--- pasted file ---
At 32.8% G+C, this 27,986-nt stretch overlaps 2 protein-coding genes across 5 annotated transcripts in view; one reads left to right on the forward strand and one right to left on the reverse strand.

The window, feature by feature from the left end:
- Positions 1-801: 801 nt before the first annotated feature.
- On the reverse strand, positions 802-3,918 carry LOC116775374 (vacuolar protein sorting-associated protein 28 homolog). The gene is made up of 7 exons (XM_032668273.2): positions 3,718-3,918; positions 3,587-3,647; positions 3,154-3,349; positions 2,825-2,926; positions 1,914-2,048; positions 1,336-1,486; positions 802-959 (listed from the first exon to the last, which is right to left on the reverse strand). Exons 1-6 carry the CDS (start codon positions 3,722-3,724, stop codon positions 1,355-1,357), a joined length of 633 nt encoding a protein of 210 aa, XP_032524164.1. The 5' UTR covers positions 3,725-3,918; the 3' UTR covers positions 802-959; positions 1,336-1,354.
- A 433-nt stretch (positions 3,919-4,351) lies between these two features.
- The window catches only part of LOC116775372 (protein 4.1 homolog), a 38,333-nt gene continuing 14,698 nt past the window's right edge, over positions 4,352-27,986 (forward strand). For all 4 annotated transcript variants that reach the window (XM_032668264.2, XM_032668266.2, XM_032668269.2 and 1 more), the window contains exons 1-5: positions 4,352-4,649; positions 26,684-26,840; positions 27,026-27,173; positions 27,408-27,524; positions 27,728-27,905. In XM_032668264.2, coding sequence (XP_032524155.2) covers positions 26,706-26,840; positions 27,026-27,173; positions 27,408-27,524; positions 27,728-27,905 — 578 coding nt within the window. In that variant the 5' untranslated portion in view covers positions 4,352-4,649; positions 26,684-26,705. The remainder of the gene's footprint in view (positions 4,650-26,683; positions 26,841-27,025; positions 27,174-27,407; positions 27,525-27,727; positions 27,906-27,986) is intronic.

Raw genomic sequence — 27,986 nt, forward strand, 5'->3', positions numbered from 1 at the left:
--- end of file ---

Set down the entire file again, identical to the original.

At 32.8% G+C, this 27,986-nt stretch overlaps 2 protein-coding genes across 5 annotated transcripts in view; one reads left to right on the forward strand and one right to left on the reverse strand.

The window, feature by feature from the left end:
- Positions 1-801: 801 nt before the first annotated feature.
- On the reverse strand, positions 802-3,918 carry LOC116775374 (vacuolar protein sorting-associated protein 28 homolog). The gene is made up of 7 exons (XM_032668273.2): positions 3,718-3,918; positions 3,587-3,647; positions 3,154-3,349; positions 2,825-2,926; positions 1,914-2,048; positions 1,336-1,486; positions 802-959 (listed from the first exon to the last, which is right to left on the reverse strand). Exons 1-6 carry the CDS (start codon positions 3,722-3,724, stop codon positions 1,355-1,357), a joined length of 633 nt encoding a protein of 210 aa, XP_032524164.1. The 5' UTR covers positions 3,725-3,918; the 3' UTR covers positions 802-959; positions 1,336-1,354.
- A 433-nt stretch (positions 3,919-4,351) lies between these two features.
- The window catches only part of LOC116775372 (protein 4.1 homolog), a 38,333-nt gene continuing 14,698 nt past the window's right edge, over positions 4,352-27,986 (forward strand). For all 4 annotated transcript variants that reach the window (XM_032668264.2, XM_032668266.2, XM_032668269.2 and 1 more), the window contains exons 1-5: positions 4,352-4,649; positions 26,684-26,840; positions 27,026-27,173; positions 27,408-27,524; positions 27,728-27,905. In XM_032668264.2, coding sequence (XP_032524155.2) covers positions 26,706-26,840; positions 27,026-27,173; positions 27,408-27,524; positions 27,728-27,905 — 578 coding nt within the window. In that variant the 5' untranslated portion in view covers positions 4,352-4,649; positions 26,684-26,705. The remainder of the gene's footprint in view (positions 4,650-26,683; positions 26,841-27,025; positions 27,174-27,407; positions 27,525-27,727; positions 27,906-27,986) is intronic.

Raw genomic sequence — 27,986 nt, forward strand, 5'->3', positions numbered from 1 at the left: